New to electronics - Need help with study :)

Thread Starter


Joined May 13, 2007
Hey all, im 16 years old, i live in new zealand and ive been interested in the world of electronics for a long time but have yet to do anything about further study of the topic. I currently work at a transport engineering workshop (Truck trailors, Boats) which i am not to fussed about, so i decided that i am going to move to Australia with my girlfriend in 6 months time to do a course in a learning institute over there called T.A.F.E. The first course is 5 months long, full time and it covers all the basics of electronics, plus you do some on site work for companies around the area all threwout the course. After that course i then have to find a company to take me on and put me threw an apprentiship.

Coming to my point, i was just wondering what kind of apprentiships are on offer in electronics. I've been told you can do a general electrician apprentiship in which you cover everything, from commercial, industrial and residential, and do not specialize in anything until after the apprentiship is over. But i have also heard that you do an apprentiship in something of your choice like, Refridgeration and Air conditioning (which i am interested in), systems electrician, commercial, industrial, residential (all seperate).

I'm pretty confused haha, and also, i have been looking threw all different parts of the e-book on this website, i have found it all very interesting and i have gained alot of knowledge already from it, im just wondering what parts i should study the most, and if i have a study book for my own use, should i just write down the review part at the end of every topic or print/ write the whole thing (which would take a while :S).

Thank you if you took your time to read all this, most of it was probably pointless but im just not sure, so if someone could point me in the right direction i would appreciate it.

Thanks :)


Joined Nov 17, 2003
Since you are only 16, i would recommend you look at a more broad-based approach, i.e. go for a course that focuses on general electrical/electronic training. At this stage it is better to have a wide knowledge base, and then look at specialising a couple of years down the line. You will also find that what you are interested in now, may not interest you in several years time - think how miffed you'd be if you had to start retraining 5-6 years down the line because you are too "specialised" to go into a particular field.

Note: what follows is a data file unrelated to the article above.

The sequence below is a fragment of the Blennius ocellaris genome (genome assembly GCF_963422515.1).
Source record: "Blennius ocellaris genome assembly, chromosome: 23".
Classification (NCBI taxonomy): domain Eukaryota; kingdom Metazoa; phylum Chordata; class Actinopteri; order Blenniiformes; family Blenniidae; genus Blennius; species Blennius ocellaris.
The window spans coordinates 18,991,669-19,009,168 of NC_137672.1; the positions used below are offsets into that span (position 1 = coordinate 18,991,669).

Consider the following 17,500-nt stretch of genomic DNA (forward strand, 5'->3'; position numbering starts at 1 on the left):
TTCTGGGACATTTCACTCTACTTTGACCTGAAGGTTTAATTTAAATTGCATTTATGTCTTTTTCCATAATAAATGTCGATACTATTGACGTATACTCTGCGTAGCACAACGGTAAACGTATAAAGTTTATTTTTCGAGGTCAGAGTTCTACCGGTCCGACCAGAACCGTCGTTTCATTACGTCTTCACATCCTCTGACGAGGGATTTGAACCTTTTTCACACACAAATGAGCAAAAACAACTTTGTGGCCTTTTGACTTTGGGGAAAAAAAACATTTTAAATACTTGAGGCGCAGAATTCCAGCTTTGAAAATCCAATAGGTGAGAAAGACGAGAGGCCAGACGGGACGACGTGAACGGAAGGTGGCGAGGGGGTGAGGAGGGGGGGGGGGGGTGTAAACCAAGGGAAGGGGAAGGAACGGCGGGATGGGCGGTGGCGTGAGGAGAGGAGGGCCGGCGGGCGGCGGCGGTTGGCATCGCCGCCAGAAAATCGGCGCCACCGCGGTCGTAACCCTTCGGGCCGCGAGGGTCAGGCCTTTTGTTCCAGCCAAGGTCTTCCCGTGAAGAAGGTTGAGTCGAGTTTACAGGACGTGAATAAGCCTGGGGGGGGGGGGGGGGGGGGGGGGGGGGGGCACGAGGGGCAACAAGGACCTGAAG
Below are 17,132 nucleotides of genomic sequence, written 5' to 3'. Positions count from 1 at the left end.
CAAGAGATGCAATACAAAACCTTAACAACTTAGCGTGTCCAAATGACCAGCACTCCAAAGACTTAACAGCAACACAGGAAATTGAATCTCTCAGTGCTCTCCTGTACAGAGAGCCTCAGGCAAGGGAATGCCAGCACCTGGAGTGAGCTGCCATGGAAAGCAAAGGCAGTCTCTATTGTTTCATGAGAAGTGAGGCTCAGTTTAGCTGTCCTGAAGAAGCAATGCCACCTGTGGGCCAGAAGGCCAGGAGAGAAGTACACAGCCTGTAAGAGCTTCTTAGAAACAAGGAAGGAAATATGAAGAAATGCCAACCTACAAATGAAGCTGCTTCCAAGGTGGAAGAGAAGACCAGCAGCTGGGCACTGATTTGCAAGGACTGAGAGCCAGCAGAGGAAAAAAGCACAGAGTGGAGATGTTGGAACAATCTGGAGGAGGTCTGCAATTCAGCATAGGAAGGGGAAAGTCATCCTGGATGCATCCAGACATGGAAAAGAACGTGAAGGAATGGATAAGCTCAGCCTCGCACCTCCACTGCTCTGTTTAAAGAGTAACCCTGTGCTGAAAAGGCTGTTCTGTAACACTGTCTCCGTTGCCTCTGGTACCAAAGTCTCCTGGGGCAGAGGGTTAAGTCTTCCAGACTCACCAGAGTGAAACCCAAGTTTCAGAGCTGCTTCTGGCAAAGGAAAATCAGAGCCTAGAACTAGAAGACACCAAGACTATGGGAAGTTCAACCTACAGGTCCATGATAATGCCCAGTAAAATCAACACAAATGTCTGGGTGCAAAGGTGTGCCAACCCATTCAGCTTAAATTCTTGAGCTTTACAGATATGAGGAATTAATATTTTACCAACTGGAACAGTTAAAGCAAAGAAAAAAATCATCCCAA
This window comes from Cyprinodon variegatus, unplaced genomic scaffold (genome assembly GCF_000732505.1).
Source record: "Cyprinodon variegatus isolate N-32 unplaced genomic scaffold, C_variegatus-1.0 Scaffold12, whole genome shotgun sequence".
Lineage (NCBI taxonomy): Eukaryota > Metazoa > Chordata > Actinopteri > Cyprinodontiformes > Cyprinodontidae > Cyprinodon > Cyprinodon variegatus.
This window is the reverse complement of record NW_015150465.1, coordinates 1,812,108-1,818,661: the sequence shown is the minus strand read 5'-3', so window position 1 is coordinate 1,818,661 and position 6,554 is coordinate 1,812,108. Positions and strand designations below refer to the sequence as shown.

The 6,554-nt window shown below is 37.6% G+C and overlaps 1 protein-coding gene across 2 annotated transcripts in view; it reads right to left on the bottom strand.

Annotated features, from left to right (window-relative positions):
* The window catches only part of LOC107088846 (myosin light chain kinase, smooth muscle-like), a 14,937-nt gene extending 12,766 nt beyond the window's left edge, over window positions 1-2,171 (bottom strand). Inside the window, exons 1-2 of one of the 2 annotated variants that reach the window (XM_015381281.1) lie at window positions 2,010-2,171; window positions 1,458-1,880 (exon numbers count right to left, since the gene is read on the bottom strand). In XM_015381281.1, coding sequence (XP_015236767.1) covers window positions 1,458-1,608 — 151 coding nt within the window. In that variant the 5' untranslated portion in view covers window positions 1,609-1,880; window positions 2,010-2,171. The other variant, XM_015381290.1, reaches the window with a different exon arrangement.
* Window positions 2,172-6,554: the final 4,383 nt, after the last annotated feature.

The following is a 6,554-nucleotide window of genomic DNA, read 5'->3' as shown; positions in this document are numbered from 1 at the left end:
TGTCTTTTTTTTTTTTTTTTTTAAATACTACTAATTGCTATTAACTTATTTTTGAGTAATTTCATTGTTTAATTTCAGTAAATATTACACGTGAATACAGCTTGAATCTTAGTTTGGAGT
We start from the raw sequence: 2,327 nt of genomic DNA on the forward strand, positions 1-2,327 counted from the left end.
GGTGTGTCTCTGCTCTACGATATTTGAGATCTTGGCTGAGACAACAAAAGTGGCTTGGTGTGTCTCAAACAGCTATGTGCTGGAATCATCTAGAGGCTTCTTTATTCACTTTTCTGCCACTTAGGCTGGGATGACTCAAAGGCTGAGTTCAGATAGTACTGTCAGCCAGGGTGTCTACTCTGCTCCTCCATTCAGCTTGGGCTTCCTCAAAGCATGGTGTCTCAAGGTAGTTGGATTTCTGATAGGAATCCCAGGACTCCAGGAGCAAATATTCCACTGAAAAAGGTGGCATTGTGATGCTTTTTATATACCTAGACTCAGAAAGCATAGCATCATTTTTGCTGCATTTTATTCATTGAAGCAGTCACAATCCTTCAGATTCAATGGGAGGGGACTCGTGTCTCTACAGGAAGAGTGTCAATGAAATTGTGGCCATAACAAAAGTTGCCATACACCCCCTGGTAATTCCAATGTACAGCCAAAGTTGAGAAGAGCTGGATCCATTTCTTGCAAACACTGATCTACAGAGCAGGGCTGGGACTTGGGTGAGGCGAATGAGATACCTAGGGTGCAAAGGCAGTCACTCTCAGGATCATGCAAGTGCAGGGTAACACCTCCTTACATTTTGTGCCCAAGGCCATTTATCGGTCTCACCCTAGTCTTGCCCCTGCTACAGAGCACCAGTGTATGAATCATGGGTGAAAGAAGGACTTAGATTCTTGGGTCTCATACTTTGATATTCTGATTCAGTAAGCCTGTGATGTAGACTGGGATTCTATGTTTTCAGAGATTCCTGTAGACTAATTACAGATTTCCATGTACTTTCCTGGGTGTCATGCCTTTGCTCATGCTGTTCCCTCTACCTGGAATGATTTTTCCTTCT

As for apprenticeships in Australia, I cannot comment, but I will say that as someone from an apprenticeship background, it is a worthwhile way to commence your career and gain a grounding in a subject. Several years down the line you will find yourself having a better grasp of the practical aspects than your peers.

The AAC e-book should be looked at in its entirety, i.e. the review sections will provide a revision summary, but you need to read the main articles to get the most out of the subjects. You will find there are parts you don't need as part of your apprenticeships, but you are advised to tackle these as you go along - electronics is a highly-interrelated subject and tackling the many overlaps is part of the learning process. You might like to know that the e-book can be downloaded for off-line reading (ref., however you are advised to check AAC at regular intervals since the e-book is updated regularly.

Thats my take. Hope it gives you some ideas.



Joined Jan 22, 2004

dave have covered pretty well the question.

i would just like to add about apprenticeship. eversince i really like the idea of apprenticeship. it teaches you so much in general, that it gives you a down to earth view of what is really happening in contrast during your school days which is based on many ideal factors. it also gives you an edge when it comes to looking for a job.:)



Joined Nov 17, 2003
it also gives you an edge when it comes to looking for a job.:)
Forgot to add that one, and is probably the one key factors in many people taking apprenticeships. Also don't be put off by the idea that it limits your ability to "climb-the-ladder" - 20% of ex-presidents of the Institute of Mechanical Engineers in the UK are ex-apprentices.